Personality disorders and pathological gambling: a review and re-examination of prevalence rates

R Michael Bagby, David D Vachon, Eric Bulmash, Lena C Quilty
Journal of Personality Disorders 2008, 22 (2): 191-207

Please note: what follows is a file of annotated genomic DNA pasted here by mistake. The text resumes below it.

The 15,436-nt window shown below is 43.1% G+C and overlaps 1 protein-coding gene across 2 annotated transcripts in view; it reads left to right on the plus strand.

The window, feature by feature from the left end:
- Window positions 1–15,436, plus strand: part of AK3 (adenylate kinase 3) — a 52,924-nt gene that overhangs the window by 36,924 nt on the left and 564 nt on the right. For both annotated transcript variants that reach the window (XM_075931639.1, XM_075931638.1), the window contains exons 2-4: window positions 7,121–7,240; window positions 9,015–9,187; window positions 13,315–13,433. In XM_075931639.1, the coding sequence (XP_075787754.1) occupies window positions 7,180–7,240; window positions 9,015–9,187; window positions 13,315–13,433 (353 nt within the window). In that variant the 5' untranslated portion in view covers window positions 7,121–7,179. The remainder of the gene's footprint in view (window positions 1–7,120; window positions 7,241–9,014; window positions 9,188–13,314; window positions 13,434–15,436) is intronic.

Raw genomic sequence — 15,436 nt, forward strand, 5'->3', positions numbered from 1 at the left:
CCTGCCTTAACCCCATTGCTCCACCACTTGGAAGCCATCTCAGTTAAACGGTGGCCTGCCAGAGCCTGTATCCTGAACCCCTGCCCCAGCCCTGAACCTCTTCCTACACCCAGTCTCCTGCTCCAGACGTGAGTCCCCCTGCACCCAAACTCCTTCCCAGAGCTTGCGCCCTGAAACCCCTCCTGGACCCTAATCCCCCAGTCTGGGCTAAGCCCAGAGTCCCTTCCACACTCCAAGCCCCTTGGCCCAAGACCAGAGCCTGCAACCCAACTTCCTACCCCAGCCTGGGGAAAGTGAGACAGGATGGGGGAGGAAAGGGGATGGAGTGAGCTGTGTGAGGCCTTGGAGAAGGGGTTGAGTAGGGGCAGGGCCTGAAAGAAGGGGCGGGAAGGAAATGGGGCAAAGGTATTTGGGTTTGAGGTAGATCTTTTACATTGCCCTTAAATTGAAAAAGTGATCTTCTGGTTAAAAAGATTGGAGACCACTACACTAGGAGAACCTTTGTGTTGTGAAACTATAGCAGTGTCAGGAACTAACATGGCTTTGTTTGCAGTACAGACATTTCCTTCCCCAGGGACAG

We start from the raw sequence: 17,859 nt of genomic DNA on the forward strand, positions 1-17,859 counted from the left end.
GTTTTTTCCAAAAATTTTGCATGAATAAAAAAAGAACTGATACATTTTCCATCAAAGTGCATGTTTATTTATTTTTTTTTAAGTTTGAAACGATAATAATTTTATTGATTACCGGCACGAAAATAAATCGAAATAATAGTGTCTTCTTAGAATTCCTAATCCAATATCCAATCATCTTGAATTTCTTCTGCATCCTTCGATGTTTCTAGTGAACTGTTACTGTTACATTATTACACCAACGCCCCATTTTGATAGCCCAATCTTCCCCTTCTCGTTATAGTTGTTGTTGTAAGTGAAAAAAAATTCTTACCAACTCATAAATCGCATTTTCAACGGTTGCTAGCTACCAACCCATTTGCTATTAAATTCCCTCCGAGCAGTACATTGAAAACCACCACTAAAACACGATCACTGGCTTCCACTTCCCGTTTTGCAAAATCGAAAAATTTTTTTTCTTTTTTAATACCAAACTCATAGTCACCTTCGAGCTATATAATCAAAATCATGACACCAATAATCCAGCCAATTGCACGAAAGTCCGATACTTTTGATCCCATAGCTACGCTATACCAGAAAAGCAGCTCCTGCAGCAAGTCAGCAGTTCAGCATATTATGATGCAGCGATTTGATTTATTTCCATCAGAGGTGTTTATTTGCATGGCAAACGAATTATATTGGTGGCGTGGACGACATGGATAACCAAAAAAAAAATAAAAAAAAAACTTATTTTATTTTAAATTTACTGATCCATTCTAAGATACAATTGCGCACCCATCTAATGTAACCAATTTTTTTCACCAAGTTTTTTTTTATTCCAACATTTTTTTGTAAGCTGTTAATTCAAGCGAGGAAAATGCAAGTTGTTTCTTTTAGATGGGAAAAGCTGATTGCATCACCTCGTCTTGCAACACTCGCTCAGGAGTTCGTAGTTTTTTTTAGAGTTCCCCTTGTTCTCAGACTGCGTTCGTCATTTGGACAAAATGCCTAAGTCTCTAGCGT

The current study reviews and reexamines the association between pathological gambling and personality disorders (PDs). To date, the majority of investigations have examined the prevalence of PDs in a single group of treatment-seeking pathological gamblers (PGs); very few of these studies included a comparison group, and even fewer compared PGs to nonpathological gamblers who, in contrast to nongamblers, resemble PGs in their attraction to and engagement in gambling behavior. The current study included a sample composed of nontreatment-seeking pathological gamblers and a comparison group of nonpathological gamblers (NPGs); these participants completed a self-report instrument (SCID-II/PQ) and were administered a structured clinical interview SCID-II) designed to assess PDs. Compared to the SCID-II, the SCIDII/PQ produced significantly higher PD prevalence rate estimates and symptom endorsements. Although the pattern of specific PD prevalence and symptom endorsement varied somewhat across the instruments, PGs consistently displayed significantly higher levels of borderline PD than NPGs; this pattern endured even after controlling for Axis I disorders and overlap among Axis II PDs.

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